While I was thinking about the implications of discouragement and how it can be an indicator of idolatry, a very timely article* came to my “Inbox” regarding the hopeless spiral of pursuing things other than God, i.e. idolatry. [If you missed last week’s remarks on idolatry you may want to read: Why you are Discouraged] Commenting on Romans 1:22,23, T.M. Moore demonstrates just how making anything but God our ultimate desire in life sets us on a track destined to lead us into foolishness and ultimately disappointment… He says it best:
When people hope in transient things, they’ll do whatever seems right in their own eyes – whatever they think makes sense or feel to be in their best interests. But these mostly leave them disappointed and looking for somewhere else to place their fading hopes.
The conscience holds and reads the maps of life. It guides the mind and heart through the many options facing us as we pursue our hopes and dreams. When people reject the knowledge of God they do not reject the need for values, priorities, and default choices. Instead, because they are not focused on God and His Word to guide them in tutoring their wills, they lean on created things: wealth, success, fun, fame, attention, power, and all the usual idols of our age in flight from God. Once a person establishes one or more of these as his ultimate objective in life, the tumblers in the conscience fall into lockstep with the demands of their chosen idol, and all their values and priorities line up accordingly.
From that point forward the conscience and will are trapped in a Chinese handcuffs of self-serving, foolish decisions and choices, and sooner or later, most people end up doing really dumb things. Strive and struggle though they may to make their wills bend in more wholesome directions, those who will not embrace the Gospel of Jesus will always fall for a lesser god, which is no god at all, and the whole, sad cycle of folly repeats itself anew. Hopes fade and must be reconstructed; changes disappoint, yet we insist on more; and the ability to do anything different eludes those who are trapped in the downward spiral of sin…
Granted, this writer refers to unbelievers, but clearly idolatry is a temptation for believers also especially when we lose sight of the hope of the Gospel. When we “make anything but God our ultimate desire in life” we are setting ourselves up as idolaters and in the process missing out on the righteousness, peace an joy that are earmarks of our inheritance as subjects of God’s Kingdom! (Rom.14:17)
Jonah had a reality check on this. After fleeing from God, choosing to make his own travel arrangements, he was brought to his knees inside a whale after a frightening near-drowning. Here he came to the incisive conclusion that “Those who cling to worthless idols forfeit the grace that could be theirs.” (Jonah 2:8) Another rendering of ‘worthless idols’ is ‘lying vanities’. In other words, all things worthless, temporal and ‘not-as-they-seem’.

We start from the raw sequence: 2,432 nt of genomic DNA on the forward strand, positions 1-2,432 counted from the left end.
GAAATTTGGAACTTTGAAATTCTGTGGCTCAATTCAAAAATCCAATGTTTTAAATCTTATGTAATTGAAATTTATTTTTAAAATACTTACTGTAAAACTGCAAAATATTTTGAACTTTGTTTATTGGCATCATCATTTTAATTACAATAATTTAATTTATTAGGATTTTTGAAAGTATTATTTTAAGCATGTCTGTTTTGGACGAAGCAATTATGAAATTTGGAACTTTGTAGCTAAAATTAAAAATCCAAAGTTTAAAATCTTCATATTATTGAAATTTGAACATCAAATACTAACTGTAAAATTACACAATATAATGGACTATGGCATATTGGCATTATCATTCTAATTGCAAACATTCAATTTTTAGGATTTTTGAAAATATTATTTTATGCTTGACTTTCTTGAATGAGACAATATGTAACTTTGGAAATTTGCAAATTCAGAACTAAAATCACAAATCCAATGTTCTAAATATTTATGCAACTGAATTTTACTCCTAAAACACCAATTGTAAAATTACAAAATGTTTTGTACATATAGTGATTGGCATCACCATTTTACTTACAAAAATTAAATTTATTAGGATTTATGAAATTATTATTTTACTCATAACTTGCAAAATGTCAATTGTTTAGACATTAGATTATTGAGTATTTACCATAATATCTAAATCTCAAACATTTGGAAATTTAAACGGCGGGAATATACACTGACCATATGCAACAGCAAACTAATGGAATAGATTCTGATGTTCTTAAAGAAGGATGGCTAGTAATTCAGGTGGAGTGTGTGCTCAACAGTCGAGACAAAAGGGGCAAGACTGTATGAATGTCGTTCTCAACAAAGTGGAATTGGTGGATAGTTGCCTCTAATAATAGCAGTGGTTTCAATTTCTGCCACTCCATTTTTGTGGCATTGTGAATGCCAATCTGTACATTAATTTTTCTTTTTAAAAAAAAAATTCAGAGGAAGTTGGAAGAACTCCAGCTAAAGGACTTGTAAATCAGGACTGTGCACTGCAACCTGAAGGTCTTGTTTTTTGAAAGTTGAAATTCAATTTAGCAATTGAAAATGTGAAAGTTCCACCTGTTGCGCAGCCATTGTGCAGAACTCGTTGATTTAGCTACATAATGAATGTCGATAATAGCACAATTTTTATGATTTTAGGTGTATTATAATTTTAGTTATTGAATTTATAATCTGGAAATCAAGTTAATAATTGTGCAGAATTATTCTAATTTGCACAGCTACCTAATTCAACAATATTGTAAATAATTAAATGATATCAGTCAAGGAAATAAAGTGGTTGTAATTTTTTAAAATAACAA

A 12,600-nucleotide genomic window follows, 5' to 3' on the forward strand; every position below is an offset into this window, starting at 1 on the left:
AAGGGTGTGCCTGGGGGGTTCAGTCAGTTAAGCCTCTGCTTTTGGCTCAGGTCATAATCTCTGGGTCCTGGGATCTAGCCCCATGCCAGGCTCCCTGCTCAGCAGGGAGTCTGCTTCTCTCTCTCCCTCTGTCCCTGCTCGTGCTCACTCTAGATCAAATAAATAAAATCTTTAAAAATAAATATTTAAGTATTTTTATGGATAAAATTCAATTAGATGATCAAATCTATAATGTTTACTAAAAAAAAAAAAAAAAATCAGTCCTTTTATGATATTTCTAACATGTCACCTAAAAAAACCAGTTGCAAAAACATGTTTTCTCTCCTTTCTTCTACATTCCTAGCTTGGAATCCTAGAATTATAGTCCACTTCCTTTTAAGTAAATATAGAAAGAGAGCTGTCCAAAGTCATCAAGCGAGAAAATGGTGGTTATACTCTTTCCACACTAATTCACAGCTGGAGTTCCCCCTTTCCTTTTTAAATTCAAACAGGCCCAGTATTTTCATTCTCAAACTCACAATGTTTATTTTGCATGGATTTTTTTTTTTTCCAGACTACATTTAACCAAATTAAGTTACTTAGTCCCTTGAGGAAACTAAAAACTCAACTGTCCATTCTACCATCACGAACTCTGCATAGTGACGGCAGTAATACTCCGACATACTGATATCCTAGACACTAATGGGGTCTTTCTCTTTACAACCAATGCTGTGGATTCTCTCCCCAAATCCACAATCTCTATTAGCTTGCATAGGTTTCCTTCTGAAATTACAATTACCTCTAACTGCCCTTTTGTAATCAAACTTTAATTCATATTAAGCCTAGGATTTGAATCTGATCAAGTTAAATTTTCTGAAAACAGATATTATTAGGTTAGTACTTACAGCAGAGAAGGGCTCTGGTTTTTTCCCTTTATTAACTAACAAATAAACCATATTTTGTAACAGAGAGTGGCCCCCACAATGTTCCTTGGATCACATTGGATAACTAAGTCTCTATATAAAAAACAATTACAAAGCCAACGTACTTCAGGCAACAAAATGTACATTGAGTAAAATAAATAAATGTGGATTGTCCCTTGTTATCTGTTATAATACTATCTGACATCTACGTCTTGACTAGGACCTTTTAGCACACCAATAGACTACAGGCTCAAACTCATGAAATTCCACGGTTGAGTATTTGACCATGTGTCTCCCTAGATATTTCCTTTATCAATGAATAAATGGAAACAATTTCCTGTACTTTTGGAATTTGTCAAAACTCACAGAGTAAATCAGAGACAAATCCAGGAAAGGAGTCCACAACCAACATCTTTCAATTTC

Though Jonah didn’t want this mission he was assigned, this dunking ‘reset’ his sense of appreciation for the one true God whom he was called to serve. It restored him to his senses and he declared: “Salvation belongs to the LORD!” I imagine that as he shook the water out of his ears he resolved to be done with pretending to be his own god or any other such ‘lying vanities!’ He realized that any strategy for his own ‘salvation’ other than calling on God is worthless!
What vain hopes have I set my heart on instead of, or in addition to, God? What do I believe I need in order to be truly happy? Have I gladly submitted myself to His rule and calling in my life or am I attempting to pull off an escape route? What strategies do I use to get what I want when my circumstances aren’t quite to my liking?
There is a better alternative than grasping at ‘lying vanities’. David immortalized the right response when he wrote these words:
“Into thine hand I commit my spirit: thou hast redeemed me, O LORD God of truth. I have hated them that regard lying vanities: but I trust in the LORD.” (Ps.31:3-6)
This line would later be quoted by Jesus on the Cross. Psalm 31 is a precious trove of all things true of our God, that should keep us from ever being tempted to idolatry…
“Oh, how abundant is your goodness, which you have stored up for those who fear you and worked for those who take refuge in you.” (19)
It’s a beautiful model to follow when times are discouraging, seemingly hopeless, or just plain SCARY, and we’re tempted to scramble for relief elsewhere!
One thing I’ve realized this week is that it’s certainly easier to spot potential idols in someone else’s life than to recognize my own. I came across some helpful indicators in a sermon, “A Turn to God from Idols” taken from I Thess.1:7-10…** After asserting that idolatry is a universal and perennial sin that everyone struggles with, Rev. Ligon Duncan went on to define an idol as “anything in which we think we can get ultimate security and satisfaction apart from God.” Then just in case that was a little too nebulous he suggested three questions that may help us to pinpoint potential idols in our own lives: